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Anticipating the rush of international newspaper publishers muscling into the hot German media market, Dow Jones & Co. last week helped relaunch the country's leading business daily, Handelsblatt.

The move continues a wide-ranging collaboration between the U.S. publisher of The Wall Street Journal Europe and the owner of Handelsblatt, Munich-based von Holzbrinck group. Dow Jones and von Holzbrinck own shares in each others' papers and cooperate on the editorial and ad sales fronts.

The revamp of the 53-year-old Handelsblatt includes beefed-up Internet and e-commerce coverage and an estimated $10 million print and TV campaign through BBDO Worldwide, Duesseldorf.


The move comes as another international publisher, Pearson Group, prepares to invade Europe's largest media market in January with the $100 million launch of a still unnamed German-language edition of The Financial Times. Pearson is partnering with Gruner & Jahr, the print subsidiary of the powerful Bertelsmann Group, Europe's largest media owner.

The joint venture has appointed Hamburg-based agency Berg, Klemm, Pfuhl to promote the business daily. No advertising budget is available.

Further intensifying the tug-of-war for German newspaper readers, the International Herald Tribune last week joined forces with local publisher Frankfurter Allgemeine Zeitung to launch a daily English-language news supplement, also starting in January. The Paris-based Herald Tribune is a joint-venture between The New York Times and The Washington Post.

The new supplement, to be produced by Frankfurter Allgemeine Zeitung, will contain six to eight pages of news and commentary from the same day's paper, inserted into all 25,300 copies of the Herald Tribune distributed in Germany. The partners are finalizing plans for an advertising alliance for the newspapers.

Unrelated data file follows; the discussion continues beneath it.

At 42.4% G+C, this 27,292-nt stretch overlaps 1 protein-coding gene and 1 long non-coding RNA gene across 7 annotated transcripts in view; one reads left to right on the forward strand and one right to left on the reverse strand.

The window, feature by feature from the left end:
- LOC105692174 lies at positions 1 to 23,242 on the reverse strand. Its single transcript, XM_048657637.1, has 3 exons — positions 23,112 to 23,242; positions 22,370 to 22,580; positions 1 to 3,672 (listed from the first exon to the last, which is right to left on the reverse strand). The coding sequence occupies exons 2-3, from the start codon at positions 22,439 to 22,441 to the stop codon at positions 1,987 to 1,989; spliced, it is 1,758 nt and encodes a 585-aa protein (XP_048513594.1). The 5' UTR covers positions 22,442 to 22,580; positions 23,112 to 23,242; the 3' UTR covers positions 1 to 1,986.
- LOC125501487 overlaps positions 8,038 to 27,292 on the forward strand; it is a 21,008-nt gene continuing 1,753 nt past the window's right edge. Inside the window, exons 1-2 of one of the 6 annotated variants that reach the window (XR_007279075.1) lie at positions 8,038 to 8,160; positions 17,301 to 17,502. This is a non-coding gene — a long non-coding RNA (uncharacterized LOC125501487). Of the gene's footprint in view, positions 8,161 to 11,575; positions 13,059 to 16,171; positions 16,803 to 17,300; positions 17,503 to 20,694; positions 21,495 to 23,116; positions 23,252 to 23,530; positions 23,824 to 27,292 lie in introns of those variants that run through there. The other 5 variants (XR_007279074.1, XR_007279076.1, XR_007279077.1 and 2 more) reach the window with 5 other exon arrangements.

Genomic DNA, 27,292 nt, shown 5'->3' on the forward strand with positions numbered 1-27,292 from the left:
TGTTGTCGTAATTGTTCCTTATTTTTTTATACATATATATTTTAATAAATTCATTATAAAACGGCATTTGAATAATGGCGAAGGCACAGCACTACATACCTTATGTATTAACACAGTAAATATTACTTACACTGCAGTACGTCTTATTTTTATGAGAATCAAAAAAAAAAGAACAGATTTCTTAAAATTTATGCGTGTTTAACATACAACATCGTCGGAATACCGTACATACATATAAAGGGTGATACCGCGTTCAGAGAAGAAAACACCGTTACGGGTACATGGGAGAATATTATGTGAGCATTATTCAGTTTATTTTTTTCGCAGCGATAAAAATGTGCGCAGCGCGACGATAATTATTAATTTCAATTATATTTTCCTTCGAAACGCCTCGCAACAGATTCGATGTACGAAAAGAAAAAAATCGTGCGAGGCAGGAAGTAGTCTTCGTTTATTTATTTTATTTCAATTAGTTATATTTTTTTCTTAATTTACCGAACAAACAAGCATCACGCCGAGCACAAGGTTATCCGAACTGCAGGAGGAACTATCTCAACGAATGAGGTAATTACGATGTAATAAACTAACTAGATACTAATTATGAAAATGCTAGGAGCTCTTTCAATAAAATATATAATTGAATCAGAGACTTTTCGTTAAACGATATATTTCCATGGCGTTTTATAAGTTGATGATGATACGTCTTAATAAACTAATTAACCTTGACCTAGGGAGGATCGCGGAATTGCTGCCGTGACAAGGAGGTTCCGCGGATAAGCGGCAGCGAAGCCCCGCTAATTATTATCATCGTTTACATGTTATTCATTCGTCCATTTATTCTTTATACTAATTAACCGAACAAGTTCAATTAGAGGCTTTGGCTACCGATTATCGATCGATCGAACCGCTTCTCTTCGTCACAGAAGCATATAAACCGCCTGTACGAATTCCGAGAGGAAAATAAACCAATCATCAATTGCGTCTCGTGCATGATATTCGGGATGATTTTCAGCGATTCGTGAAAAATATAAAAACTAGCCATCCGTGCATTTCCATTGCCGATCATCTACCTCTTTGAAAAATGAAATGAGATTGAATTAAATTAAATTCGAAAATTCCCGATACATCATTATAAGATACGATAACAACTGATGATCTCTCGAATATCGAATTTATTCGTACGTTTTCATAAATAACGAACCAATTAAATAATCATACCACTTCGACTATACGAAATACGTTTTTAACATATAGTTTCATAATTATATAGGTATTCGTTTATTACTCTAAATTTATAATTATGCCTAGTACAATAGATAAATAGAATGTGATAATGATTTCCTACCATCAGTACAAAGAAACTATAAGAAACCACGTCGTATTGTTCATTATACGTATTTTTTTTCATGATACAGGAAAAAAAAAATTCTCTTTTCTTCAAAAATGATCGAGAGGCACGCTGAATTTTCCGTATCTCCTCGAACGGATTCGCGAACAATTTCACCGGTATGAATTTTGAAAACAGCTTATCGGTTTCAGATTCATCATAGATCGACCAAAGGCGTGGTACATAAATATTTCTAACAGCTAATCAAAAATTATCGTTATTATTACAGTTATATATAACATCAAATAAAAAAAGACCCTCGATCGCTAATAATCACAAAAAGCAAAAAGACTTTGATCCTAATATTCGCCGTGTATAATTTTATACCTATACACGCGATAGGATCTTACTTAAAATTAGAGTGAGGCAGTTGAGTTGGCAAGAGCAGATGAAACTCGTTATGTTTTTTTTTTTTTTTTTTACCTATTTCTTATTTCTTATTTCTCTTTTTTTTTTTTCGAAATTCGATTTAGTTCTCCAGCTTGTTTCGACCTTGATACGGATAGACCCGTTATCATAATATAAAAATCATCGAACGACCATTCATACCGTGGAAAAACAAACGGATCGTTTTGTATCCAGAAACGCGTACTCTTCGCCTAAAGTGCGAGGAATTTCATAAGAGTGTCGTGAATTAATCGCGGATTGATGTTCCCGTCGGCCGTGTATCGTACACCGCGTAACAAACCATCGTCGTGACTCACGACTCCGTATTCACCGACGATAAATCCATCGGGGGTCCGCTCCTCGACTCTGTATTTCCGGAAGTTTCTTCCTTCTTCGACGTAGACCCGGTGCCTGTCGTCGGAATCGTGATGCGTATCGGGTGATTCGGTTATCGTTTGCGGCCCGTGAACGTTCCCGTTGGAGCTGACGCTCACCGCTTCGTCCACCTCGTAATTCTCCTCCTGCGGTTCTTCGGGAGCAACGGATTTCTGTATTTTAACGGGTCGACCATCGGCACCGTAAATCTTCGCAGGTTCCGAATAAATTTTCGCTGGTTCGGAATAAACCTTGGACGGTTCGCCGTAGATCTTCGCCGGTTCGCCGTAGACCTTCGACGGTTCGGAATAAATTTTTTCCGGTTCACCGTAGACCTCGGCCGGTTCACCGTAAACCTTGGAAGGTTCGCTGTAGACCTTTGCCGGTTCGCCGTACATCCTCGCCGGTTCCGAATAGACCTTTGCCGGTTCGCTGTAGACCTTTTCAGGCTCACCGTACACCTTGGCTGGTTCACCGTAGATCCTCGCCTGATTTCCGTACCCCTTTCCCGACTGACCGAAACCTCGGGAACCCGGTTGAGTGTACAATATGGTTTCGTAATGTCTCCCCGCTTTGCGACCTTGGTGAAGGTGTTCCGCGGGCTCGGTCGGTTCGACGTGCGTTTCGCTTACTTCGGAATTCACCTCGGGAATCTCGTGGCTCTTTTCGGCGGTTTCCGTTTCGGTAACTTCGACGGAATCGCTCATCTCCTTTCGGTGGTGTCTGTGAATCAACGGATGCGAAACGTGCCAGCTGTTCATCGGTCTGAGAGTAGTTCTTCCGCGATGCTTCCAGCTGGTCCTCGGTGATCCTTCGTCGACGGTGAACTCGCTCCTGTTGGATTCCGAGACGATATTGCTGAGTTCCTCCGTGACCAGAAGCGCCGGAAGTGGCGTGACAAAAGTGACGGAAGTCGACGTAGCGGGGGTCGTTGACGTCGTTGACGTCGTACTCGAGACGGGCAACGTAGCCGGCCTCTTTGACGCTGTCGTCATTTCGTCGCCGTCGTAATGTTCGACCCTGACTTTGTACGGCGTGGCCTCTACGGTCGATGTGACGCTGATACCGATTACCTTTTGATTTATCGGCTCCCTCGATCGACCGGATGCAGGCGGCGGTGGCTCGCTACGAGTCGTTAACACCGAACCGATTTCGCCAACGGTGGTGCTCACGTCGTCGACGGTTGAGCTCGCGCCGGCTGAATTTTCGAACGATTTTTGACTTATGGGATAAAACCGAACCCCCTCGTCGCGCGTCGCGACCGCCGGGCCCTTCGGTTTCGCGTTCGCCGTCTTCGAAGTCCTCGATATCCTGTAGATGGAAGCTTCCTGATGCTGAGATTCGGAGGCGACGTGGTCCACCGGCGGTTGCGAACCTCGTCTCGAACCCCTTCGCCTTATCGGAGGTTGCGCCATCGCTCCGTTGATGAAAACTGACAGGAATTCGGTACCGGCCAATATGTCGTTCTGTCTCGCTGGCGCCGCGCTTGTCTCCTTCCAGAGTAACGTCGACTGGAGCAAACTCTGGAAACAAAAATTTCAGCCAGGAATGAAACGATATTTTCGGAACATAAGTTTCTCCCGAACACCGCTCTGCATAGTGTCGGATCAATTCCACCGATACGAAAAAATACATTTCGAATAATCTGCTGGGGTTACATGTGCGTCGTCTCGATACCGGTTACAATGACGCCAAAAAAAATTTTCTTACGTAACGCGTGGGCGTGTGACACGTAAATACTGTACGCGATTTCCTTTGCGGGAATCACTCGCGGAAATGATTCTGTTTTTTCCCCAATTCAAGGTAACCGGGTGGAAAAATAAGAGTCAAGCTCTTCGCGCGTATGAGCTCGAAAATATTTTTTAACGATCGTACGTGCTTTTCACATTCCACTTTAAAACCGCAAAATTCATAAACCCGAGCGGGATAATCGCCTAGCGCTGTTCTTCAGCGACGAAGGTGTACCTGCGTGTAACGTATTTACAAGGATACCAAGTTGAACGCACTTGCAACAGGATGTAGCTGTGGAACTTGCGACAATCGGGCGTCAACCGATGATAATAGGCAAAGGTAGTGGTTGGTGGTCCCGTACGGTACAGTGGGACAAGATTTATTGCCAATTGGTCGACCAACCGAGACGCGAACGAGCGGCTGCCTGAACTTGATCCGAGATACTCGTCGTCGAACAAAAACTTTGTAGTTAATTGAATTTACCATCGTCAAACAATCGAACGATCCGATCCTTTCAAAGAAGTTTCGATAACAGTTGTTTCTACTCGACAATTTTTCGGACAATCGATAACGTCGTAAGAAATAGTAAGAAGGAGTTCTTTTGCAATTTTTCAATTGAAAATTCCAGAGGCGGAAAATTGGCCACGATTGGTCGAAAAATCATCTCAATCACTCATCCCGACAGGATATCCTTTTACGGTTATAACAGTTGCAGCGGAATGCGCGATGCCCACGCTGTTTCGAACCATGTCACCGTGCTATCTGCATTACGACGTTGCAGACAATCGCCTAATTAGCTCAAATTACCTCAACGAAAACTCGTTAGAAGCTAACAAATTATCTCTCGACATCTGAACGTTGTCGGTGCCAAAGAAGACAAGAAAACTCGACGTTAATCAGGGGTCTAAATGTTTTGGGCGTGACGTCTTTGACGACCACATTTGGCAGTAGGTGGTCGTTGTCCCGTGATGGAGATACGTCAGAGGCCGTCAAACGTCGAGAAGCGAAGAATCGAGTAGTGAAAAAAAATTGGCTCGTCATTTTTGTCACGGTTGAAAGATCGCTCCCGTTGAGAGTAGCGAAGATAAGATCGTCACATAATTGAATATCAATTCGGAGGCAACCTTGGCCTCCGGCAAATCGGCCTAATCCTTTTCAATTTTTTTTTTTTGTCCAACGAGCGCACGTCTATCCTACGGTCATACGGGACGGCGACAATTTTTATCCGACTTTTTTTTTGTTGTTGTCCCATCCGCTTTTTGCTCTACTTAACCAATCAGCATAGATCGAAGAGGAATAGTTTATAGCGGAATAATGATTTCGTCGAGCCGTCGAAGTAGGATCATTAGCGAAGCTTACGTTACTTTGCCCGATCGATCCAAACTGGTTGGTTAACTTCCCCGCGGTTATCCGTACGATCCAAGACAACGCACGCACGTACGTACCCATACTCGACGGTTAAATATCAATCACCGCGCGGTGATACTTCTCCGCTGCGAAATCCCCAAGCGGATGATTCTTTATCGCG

Propelling the surge of foreign interest in Germany's media business is the country's high newspaper readership. According to newspaper circulation figures published by the Financial Times, up to 31 million copies are sold daily; nearly 80% of Germans aged 14 years and older read at least one daily.

Individual circulation figures are huge. For the second quarter of 1999, German daily Bild-Zeitung led the pack with circulation of 4,451,579, followed by Suddeutsche Zeitung (430,040); Frankfurter Allgemeine Zeitung (411,969); Die Welt (234,384); and Handelsblatt (151,568).

The stable German newspaper market has traditionally led to stolid, almost reverential news coverage, especially of business and the economy. But the entry of more hard-hitting, internationally respected papers has shaken up the market, forcing many to jazz up their editorial coverage and brighten layouts with redesigns and more color photographs.

The popularity of the Internet in Germany is also raising the competitive stakes. In anticipation, Frankfurter Allgemeine Zeitung's English edition will also be published on the Internet, making it available electronically around the

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